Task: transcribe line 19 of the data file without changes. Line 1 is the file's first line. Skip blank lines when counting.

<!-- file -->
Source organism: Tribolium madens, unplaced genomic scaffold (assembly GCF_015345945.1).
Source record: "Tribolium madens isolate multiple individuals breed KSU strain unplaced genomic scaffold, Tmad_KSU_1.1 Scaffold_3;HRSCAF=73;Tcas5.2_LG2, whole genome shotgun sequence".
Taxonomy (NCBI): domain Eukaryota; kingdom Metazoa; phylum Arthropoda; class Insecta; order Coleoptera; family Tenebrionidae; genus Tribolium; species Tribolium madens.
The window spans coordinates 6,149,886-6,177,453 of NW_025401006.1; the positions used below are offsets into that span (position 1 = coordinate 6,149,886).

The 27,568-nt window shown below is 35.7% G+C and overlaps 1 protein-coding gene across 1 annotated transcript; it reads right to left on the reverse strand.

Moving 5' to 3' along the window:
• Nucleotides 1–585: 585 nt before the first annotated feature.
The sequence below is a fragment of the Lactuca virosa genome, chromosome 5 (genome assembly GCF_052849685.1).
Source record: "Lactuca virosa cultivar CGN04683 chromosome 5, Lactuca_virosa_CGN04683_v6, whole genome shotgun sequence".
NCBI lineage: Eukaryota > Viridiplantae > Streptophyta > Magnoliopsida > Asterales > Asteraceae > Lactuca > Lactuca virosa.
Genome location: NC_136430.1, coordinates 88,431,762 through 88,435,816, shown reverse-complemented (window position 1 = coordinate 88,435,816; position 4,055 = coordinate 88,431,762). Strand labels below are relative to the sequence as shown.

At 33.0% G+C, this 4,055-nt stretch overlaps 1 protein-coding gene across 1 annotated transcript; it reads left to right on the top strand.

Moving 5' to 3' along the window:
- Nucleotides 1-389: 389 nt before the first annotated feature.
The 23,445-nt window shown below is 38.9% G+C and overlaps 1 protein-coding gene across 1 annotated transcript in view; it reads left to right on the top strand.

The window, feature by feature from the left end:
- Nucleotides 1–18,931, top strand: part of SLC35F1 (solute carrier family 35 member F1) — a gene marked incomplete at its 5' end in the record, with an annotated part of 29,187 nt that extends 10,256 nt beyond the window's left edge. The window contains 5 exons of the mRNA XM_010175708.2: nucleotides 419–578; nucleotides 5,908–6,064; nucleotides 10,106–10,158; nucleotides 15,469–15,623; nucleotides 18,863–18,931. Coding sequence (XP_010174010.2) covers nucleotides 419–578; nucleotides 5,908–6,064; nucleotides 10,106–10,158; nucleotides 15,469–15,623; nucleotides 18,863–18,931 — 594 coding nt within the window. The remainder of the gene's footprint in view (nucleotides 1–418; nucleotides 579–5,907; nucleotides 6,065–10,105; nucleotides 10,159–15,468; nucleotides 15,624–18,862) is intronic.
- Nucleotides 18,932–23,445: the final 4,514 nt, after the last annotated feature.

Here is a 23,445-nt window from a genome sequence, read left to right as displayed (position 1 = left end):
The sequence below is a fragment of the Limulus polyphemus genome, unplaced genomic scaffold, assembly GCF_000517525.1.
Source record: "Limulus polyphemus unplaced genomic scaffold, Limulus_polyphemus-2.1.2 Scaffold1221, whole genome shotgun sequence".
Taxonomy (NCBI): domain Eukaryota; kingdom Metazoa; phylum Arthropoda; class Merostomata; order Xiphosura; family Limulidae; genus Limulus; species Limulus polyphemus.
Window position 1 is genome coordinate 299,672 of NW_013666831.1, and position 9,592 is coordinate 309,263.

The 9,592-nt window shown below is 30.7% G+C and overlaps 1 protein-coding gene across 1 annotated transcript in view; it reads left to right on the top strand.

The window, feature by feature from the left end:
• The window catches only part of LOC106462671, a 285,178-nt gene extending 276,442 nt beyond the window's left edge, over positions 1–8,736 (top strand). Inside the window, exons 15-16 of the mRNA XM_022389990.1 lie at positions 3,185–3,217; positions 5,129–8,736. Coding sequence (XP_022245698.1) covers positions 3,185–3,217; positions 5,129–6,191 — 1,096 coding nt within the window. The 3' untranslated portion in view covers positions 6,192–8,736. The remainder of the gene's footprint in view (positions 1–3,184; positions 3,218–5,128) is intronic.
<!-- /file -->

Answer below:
Here is a 23,445-nt window from a genome sequence, read left to right as displayed (position 1 = left end):